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Obesity in the Genes?

Common Variation in FTO Gene May Make Obesity More Likely
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WebMD Health News
Reviewed by Louise Chang, MD

April 12, 2007 -- Researchers today announced the discovery of the first common gene link to obesity.

They reviewed genetic data on more than 38,000 children and adults in the U.K. and Europe. A certain variation in the FTO gene was associated extra body fat, obesity, and type 2 diabetes.

Other studies show there are genetic links to obesity. But "the key thing about this finding is that this is a common variant, which is present in over half the population" studied, Andrew Hattersley, DM, FRCP, told reporters in a news conference.

Hattersley is a professor of molecular medicine at Peninsula Medical School in Exeter, England.

Lifestyle Still Counts

The finding sheds new light on the genetics of obesity. But diet and exercise still count, notes researcher Timothy Frayling, PhD, tells WebMD.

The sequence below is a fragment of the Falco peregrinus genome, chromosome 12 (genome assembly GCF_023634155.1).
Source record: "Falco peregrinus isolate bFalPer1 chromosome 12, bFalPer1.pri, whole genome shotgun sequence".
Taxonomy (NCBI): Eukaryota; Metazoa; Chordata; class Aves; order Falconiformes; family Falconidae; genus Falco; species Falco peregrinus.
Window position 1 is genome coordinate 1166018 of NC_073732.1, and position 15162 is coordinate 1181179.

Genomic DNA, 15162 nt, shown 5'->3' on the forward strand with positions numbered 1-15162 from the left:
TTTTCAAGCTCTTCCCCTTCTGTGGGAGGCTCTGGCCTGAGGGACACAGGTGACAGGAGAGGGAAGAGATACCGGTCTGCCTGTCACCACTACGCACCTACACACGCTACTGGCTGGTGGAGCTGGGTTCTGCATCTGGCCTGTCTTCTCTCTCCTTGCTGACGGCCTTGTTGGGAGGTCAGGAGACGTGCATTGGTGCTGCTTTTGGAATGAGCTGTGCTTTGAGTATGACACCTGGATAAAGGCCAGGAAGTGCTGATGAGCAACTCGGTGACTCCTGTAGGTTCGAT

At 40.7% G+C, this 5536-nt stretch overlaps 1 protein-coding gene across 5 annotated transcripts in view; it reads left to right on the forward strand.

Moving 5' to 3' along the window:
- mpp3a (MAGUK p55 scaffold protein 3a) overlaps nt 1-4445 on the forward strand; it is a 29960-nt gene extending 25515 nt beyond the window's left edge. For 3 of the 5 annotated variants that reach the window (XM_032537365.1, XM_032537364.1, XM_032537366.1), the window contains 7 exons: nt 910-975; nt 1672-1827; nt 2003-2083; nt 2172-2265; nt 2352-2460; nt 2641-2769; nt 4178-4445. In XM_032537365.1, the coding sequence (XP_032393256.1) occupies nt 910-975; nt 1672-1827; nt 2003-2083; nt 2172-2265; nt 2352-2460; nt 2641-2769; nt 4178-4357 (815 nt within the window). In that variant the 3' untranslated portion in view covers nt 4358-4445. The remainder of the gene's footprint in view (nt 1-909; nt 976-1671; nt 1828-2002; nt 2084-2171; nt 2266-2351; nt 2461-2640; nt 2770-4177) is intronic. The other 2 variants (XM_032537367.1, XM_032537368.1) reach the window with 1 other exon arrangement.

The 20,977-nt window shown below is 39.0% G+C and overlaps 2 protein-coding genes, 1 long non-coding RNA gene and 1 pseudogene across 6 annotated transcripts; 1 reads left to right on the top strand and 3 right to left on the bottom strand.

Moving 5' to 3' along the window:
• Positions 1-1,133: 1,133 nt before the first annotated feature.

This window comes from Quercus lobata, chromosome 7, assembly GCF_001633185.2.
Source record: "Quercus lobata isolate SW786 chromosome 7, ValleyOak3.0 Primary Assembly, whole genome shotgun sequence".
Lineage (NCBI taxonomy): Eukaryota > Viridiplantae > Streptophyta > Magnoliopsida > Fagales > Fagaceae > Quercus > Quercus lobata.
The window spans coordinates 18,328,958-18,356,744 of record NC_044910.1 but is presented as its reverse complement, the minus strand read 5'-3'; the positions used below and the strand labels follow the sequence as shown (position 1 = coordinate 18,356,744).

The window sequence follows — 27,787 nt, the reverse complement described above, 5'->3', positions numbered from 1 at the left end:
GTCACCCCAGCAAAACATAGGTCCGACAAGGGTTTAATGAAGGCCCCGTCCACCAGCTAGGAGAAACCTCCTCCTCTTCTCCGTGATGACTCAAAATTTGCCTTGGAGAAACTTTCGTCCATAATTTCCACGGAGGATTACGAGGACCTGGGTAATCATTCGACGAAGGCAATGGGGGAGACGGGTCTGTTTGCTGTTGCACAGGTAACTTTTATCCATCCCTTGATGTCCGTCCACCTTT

"Certainly diet and exercise are very important factors in influencing obesity risk and regardless of your genetic makeup it remains important to try to eat sensibly and exercise," says Frayling, an associate professor at Peninsula Medical School.

"However," Frayling says, "we all know people who are careful with their diets and take regular exercise but still cannot avoid putting on weight as they get older, whilst conversely there are people who are not very careful and remain slim.

"It is these types of differences that are likely to have a genetic component and our finding represents one of those genes," says Frayling.

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